Audrey Hepburn: Style Icon and Humanitarian

The Style Icon


The screen style of 50s icon Marilyn Monroe was luxurious, show-stopping, exuberant – but rather inaccessible. While dashing around on errands, going to work or meeting friends for lunch, you probably couldn’t get away with wearing one of her lavish on-screen dresses. However, you could certainly pull off wearing a black and white striped top, black slacks and ballet pumps in the style of Audrey Hepburn.

It is likely that you own something that resembles something from Hepburn’s on-screen wardrobe: a little black dress immortalised by Breakfast at Tiffany’s, a white collared shirt from Roman Holiday, or simple black pants and a top from Funny Face. Hubert de Givenchy, with whom Audrey had a long-running working relationship and friendship, designed most of these iconic looks. The outfits he made for her exemplified sophistication. But also, they were simple, and easy to replicate. Her charmingly effortless looks demonstrated that you didn’t need to wear exuberant, expensive clothes in order to look stylish. If you please, you can probably fashion a Hepburn-esque look from your own wardrobe.

It was because of the chic simplicity of her style – along with her down-to-earth persona and boyish figure so far apart from the voluptuous body of the typical 50s starlet that captivated audiences of Hepburn’s era, and continues to captivate us today. Stars like Monroe and Jayne Mansfield, while still beautiful and worthy of idolization, were all curves and glamour. While Hepburn came closer to the look and demeanour of everyday women. She was relatable, casual, timeless – and a lot of that relatability derives from her clothes.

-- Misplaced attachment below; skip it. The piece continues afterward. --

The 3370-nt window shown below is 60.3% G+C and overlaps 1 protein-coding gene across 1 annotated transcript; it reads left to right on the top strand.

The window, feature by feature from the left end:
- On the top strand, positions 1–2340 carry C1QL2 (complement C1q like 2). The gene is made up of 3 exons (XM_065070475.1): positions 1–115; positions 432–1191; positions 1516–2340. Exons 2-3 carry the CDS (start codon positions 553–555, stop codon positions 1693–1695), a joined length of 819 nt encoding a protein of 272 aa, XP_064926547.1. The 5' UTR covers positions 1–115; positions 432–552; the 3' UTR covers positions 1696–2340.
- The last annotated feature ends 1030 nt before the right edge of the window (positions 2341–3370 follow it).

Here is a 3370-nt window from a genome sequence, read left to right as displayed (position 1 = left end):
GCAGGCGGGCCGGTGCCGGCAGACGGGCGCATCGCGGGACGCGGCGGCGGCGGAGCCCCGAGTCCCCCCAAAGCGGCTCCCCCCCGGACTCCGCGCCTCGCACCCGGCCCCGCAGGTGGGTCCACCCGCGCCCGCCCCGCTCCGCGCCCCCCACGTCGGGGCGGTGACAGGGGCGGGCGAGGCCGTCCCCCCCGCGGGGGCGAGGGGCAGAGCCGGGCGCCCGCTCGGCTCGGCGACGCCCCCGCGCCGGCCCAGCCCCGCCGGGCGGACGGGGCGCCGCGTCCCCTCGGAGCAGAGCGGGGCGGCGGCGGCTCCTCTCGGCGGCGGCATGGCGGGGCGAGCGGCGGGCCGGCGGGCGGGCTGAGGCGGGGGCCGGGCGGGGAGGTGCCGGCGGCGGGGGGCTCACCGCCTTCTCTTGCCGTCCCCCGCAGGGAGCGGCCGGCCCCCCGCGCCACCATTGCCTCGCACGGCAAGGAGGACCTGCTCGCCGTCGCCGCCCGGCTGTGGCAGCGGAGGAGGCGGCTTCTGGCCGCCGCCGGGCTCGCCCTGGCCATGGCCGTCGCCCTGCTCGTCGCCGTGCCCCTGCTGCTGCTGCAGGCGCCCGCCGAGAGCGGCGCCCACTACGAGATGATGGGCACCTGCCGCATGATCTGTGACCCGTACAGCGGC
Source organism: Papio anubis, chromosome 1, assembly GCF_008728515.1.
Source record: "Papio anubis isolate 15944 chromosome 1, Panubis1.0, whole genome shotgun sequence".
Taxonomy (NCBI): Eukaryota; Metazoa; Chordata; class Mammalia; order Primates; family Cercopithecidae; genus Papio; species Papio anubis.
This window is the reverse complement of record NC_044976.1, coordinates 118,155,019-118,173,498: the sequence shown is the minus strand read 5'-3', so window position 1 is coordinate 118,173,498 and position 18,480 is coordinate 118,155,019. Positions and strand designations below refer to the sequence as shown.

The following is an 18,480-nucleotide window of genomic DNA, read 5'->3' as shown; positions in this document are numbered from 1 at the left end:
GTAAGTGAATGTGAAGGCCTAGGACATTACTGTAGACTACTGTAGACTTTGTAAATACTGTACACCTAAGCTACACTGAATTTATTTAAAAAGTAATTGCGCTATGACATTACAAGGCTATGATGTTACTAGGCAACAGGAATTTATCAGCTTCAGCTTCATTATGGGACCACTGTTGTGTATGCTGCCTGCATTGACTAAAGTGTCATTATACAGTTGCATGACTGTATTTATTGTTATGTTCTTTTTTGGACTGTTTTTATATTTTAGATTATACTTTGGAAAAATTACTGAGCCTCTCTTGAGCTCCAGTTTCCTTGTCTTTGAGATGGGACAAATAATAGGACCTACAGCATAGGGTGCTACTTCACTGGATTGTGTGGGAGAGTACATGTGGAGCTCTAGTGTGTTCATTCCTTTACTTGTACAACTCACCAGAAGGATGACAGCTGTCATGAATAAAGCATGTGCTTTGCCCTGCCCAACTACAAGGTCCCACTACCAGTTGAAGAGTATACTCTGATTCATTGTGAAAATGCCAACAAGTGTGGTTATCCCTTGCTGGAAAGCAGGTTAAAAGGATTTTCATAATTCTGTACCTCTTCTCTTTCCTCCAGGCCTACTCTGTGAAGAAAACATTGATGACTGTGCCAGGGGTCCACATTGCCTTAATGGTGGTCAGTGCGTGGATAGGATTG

The Humanitarian


However, there was more to Hepburn than just her fashion. She had spent her childhood under the German occupation in the Netherlands during World War Two. It was thanks to UNICEF’s provision of food and medicine that prevented her and her family from starvation or other illnesses. It was because of the help they provided, as well as her love for children, that prompted her to retire from acting and become a Special Ambassador for UNICEF.

This seems to be something that is not discussed as much as Hepburn’s on screen wardrobe and many iconic films. This may be because she didn’t do it for public approval; she did it out of her desire to help those who needed it. On her trip to Ethiopia, she observed the country’s poverty-stricken conditions. She used her influence to draw awareness to the people’s suffering. Then, a year later, she visited Sudan, where she observed the distribution of vaccines and food in refugee camps. Her humanitarian work spanned from 1988 until 1992. Until she developed a rare form of abdominal cancer, which she sadly died of in 1993.

Audrey Hepburn is undoubtedly one of the most popular fashion icons of the 20th century. She had a huge impact on our culture; i t is unlikely that she and her wardrobe will ever stop being talked about. However, she dedicated the last years of her life to helping others, and that is something that should be remembered just as much as her style.

About the author

Jessica Wilkinson

Jess is a undergraduate student studying English at the University of York. She has a passion for Vintage style, Sustainable Fashion and loves to write. 


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